Gas Directive amendments affecting Nord Stream 2 approved by EU Council

Gas Directive amendments affecting Nord Stream 2 approved by EU Council

The EU Council approved the amendments to the Gas Directive on the undersea parts of pipelines, including Russia’s Nord Stream-2.

"The Council today [April 15] formally adopted an amendment to the so-called gas directive which aims at closing a legal gap in the EU's regulatory framework and boosting competition in the gas market. This is the final step in the legislative process," the Council's press release said.

According to the materials of the Council, the amendments were passed without discussion. The changes will enter into force 20 days after the date of their publication in the EU's official press. The EU states have nine months to incorporate the new rules into their national legislation.

"The overall objective of the amendment to the gas directive is to ensure that the rules governing the EU's internal gas market apply to gas transmission lines between a member state and a third country, up to the border of the member state's territory and territorial sea," the press release added.

The European Parliament passed the amendments on April 4. They stipulate that the existing and future pipelines cannot be operated by the same company that produces the fuel.

A leading analyst of the National Energy Security Fund, a lecturer at the Financial University under the Government of the Russian Federation, Igor Yushkov, speaking to Vestnik Kavkaza, noted that the updated EU Gas Directive is a de facto sanction against Nord Stream 2. "The European Union does not want to officially impose sanctions in order not to get a negative reaction from Gazprom, so Brussels found a way out in adopting antitrust laws restricting Nord Stream 2. Now, Gazprom will have to turn the last section to a separate project under the management of an independent operator. It will also face a problem with loading the pipeline at full capacity, as the Gas Directive requires that 50% of its capacity should be reserved for an alternative supplier," he explained.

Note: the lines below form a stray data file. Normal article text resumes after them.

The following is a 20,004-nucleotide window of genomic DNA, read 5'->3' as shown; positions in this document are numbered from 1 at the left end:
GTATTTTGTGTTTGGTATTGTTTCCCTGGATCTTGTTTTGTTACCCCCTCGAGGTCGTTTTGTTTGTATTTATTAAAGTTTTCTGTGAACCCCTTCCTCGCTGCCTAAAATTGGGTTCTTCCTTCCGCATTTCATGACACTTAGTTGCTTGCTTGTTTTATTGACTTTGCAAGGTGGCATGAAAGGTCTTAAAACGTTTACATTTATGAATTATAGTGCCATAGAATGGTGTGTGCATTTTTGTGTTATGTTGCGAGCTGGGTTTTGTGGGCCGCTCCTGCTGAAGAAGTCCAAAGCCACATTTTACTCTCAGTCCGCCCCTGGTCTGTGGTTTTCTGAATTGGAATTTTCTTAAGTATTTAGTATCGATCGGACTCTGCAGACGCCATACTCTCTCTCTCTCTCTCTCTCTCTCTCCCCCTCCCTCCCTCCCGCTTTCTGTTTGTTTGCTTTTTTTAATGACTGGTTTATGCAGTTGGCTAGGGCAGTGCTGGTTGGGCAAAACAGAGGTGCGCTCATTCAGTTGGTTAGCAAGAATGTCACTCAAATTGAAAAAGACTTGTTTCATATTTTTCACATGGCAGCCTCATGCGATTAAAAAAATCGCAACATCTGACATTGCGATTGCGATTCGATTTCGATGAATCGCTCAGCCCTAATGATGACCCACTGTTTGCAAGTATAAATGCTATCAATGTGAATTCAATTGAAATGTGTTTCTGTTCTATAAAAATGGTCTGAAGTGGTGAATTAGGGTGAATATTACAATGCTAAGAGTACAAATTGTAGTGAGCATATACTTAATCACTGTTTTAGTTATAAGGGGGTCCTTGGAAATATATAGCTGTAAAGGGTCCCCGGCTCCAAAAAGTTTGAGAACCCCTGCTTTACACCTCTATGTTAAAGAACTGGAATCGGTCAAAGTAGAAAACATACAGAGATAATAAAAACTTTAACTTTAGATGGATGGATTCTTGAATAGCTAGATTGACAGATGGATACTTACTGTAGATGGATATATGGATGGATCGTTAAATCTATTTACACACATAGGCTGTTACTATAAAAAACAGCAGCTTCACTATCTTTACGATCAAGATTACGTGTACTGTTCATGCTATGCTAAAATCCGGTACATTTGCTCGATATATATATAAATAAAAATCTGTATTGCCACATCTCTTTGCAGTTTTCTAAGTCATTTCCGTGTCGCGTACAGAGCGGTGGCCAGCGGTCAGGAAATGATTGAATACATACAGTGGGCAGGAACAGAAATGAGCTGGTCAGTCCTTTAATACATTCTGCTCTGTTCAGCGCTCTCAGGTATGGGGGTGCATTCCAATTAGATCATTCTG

“For its part, Gazprom will argue that there is no alternative supplier or LNG plant at sea where the European part of the pipeline starts, that is, competition is impossible. In this regard, the amendments to the Third Energy Package cannot be applied to the Nord Stream-2. I think that by adopting this document, the EU wants to prevent Gazprom from loading Nord Stream-2 for a certain period," Igor Yushkov said, adding that the new directive does not affect implementation of the European part of the Turkish Stream.

A senior analyst of 'Uralsib', Alexei Kokin, noted that the impact of the new Gas Directive on Russia's gas pipeline projects in Europe is not so clear. "Everything will depend on how the approval mechanism of new projects and existing pipelines will be applied. In practice, the position of influential EU members will decide. It is not yet clear that these difficulties will be able to block Nord Stream 2," he believes.

"Now, if any EU countries consider that a project threatens their security or gives Gazprom too strong negotiating position, they will have more opportunities to block such a project - but it is not clear how exactly the new directive will work. The main risk for Nord Stream 2 is being underloaded, it should be bypassed through a consensus that will allow Gazprom to use its full capacity, but it poses no risks for the European part of the Turkish Stream," Alexei Kokin concluded.